Franco da Rocha’s social incubator programme includes training in sectors such as food, beauty, sewing, arts and crafts, and artisanal drinks. Social assistance ensures people’s participation throughout and helps with management of business ventures, providing support so that projects can become independent.
It’s a model many other local governments are keen to emulate. But these types of initiatives are being undermined by the current Bolsonaro administration, which has a neoliberal agenda to cut social programmes. The government plans to cease Bolsa Familia benefits to 600,000 families; it has yet to reveal the criteria by which the cuts will be made. Laura Tavares, a retired lecturer in public policy and social inequality, affiliated with the Federal University of Rio de Janeiro (UFRJ), believes that Bolsa Família is being gradually dismantled together with ‘all other social welfare policies’.
During the 2018 presidential campaign none of the candidates dared criticize this popular programme. Bolsonaro even promised to expand it, incorporating a 13th-month payment at the end of the year. This did happen in 2019, but the increase is not budgeted for in 2020.
The country’s economy is in crisis and employment growth is sluggish. Tavares points out that ‘extreme poverty is on the rise again. People who received Bolsa Família and worked informally find that there is more competition in the informal market nowadays. This creates enormous instability.’
Tavares also highlights a historic weakness: while the resources allocated by the programme might have had a significant impact on rural communities and very poor regions, it has been a different story in urban areas. ‘The amounts were insufficient in cities like Rio de Janeiro, where informal work such as looking after people’s cars, selling drugs or prostitution can bring far more money than Bolsa Família can. The benefit hardly covers the needs of a single young person.’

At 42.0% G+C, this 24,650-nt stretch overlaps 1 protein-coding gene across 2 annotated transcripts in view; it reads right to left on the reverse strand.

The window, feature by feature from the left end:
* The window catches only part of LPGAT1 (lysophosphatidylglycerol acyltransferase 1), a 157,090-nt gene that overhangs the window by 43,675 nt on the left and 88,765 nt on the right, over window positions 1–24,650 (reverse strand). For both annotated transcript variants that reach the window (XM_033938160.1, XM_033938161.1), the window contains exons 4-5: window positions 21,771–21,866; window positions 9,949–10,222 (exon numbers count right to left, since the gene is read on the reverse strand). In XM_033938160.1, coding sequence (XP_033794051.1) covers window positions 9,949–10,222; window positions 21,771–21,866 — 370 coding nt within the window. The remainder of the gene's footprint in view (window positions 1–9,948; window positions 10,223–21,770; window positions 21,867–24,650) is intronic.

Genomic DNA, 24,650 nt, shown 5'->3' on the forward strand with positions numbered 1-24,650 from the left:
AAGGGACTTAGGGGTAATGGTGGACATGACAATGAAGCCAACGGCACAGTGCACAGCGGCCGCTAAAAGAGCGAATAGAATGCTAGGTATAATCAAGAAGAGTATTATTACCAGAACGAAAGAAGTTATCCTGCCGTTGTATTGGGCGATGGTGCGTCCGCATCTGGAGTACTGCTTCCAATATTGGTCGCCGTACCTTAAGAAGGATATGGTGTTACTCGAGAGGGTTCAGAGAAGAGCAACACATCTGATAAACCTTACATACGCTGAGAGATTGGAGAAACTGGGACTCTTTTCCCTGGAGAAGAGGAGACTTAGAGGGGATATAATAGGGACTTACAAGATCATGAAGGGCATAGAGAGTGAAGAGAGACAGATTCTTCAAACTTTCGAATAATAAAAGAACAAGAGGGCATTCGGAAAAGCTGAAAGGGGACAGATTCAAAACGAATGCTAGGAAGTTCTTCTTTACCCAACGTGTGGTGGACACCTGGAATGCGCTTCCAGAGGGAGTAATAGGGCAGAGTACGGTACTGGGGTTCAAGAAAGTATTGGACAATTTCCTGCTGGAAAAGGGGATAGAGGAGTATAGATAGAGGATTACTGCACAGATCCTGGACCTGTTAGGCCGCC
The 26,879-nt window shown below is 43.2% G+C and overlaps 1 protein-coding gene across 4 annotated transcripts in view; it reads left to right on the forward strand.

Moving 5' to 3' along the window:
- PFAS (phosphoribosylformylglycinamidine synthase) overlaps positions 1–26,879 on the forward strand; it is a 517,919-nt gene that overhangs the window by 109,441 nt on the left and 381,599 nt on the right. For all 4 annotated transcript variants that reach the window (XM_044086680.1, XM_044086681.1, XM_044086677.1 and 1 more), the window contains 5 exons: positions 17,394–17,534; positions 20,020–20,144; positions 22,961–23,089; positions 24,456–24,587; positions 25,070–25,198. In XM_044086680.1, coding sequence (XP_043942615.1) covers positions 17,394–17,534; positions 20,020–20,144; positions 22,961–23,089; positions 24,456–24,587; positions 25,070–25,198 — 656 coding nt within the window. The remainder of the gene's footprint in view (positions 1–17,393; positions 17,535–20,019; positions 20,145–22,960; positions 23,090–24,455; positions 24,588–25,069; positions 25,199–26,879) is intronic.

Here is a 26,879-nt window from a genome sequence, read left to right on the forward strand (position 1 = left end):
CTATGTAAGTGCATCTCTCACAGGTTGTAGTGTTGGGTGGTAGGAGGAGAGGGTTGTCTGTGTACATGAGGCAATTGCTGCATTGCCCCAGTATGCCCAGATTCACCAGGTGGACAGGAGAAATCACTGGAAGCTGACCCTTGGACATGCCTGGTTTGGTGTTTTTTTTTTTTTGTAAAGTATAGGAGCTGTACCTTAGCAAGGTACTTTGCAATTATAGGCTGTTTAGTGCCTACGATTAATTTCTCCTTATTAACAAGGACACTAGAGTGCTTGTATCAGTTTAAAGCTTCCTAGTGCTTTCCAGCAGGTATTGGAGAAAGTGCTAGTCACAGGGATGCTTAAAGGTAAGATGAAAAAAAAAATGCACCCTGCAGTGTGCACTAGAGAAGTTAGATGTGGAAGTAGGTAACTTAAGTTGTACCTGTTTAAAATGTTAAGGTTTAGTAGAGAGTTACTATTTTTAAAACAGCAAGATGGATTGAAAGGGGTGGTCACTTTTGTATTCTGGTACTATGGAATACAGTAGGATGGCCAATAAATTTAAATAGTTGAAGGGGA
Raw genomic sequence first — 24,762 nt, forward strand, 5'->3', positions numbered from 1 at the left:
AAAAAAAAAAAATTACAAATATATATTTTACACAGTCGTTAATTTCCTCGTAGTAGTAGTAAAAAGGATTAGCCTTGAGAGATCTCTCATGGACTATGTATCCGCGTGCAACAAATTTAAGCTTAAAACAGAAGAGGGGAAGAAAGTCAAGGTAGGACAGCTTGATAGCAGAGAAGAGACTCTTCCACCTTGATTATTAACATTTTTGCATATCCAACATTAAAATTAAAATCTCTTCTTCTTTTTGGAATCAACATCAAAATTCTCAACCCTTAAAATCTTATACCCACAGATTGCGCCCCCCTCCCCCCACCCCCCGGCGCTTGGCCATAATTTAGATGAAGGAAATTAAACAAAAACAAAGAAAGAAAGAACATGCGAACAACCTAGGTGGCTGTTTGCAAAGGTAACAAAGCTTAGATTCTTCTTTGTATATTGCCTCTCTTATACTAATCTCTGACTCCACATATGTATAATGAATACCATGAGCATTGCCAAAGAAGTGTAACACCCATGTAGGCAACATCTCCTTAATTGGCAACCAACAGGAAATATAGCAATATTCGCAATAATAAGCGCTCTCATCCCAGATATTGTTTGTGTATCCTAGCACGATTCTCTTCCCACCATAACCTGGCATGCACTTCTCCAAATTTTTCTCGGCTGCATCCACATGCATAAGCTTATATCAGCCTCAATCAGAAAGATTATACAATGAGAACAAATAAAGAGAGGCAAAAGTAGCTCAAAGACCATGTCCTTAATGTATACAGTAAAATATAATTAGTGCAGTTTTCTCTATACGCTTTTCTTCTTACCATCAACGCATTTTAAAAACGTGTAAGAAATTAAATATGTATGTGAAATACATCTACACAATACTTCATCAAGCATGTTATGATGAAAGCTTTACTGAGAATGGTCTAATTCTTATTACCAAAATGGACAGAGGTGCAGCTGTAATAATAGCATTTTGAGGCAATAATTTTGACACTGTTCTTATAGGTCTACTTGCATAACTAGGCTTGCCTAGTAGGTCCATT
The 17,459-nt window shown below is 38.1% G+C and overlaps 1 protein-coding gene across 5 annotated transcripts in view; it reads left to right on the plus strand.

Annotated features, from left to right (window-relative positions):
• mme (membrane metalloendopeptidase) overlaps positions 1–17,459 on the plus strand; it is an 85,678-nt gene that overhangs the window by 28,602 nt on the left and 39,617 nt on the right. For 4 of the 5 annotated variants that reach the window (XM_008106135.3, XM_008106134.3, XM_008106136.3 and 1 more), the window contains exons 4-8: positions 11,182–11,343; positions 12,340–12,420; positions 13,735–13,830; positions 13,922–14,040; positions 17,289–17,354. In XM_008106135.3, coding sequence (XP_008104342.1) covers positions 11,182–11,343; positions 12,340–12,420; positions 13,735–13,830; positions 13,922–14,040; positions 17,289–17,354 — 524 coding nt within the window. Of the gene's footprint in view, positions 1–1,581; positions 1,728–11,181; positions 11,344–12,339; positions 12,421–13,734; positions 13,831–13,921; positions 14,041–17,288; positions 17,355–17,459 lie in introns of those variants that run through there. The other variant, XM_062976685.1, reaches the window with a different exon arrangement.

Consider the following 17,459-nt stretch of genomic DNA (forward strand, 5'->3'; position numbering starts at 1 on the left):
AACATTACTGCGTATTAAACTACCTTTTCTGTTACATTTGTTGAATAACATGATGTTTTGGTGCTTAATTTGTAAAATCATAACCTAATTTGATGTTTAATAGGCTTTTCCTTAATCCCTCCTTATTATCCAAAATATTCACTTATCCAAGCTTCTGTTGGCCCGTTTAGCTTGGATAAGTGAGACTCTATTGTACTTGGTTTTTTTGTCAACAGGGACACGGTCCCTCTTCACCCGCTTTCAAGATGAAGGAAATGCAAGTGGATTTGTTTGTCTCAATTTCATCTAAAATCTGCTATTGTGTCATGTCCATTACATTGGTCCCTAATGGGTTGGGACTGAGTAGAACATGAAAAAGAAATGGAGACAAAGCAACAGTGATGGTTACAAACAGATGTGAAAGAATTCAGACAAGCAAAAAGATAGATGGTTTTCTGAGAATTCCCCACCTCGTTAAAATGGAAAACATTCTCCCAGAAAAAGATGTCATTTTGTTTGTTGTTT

An initial step
Given the current government’s onslaught against social programmes, MPs are trying to ensure that Bolsa Família becomes a constitutional right by introducing a bill to that effect. However, there is no set date for a final vote on the proposed legislation.
Former minister Patrus Ananias remembers that the programme was conceived with the vision of ‘building a social welfare state’. For him, ‘the right to food is an initial step towards exercising rights and duties’. He returns to the fishing adage, which he adapts: ‘If a person does not eat fish beforehand, they will not be able to fish. You can only fish on a full stomach.’
When asked what she would say to those who criticize Bolsa Família, Daiana Borges alights on the same aphorism: ‘I am very grateful. People should see it is there to help, as a support. It’s like the saying goes: it teaches people how to fish. At least that’s how it was here in Franco da Rocha.’
Vanessa Martina Silva is a journalist based in São Paulo. She is an editor of the Diálogos do Sul website and a Masters student in Latin American studies.
Translated by Julia Felmanas.
This article is from
the March-April 2020 issue
of New Internationalist.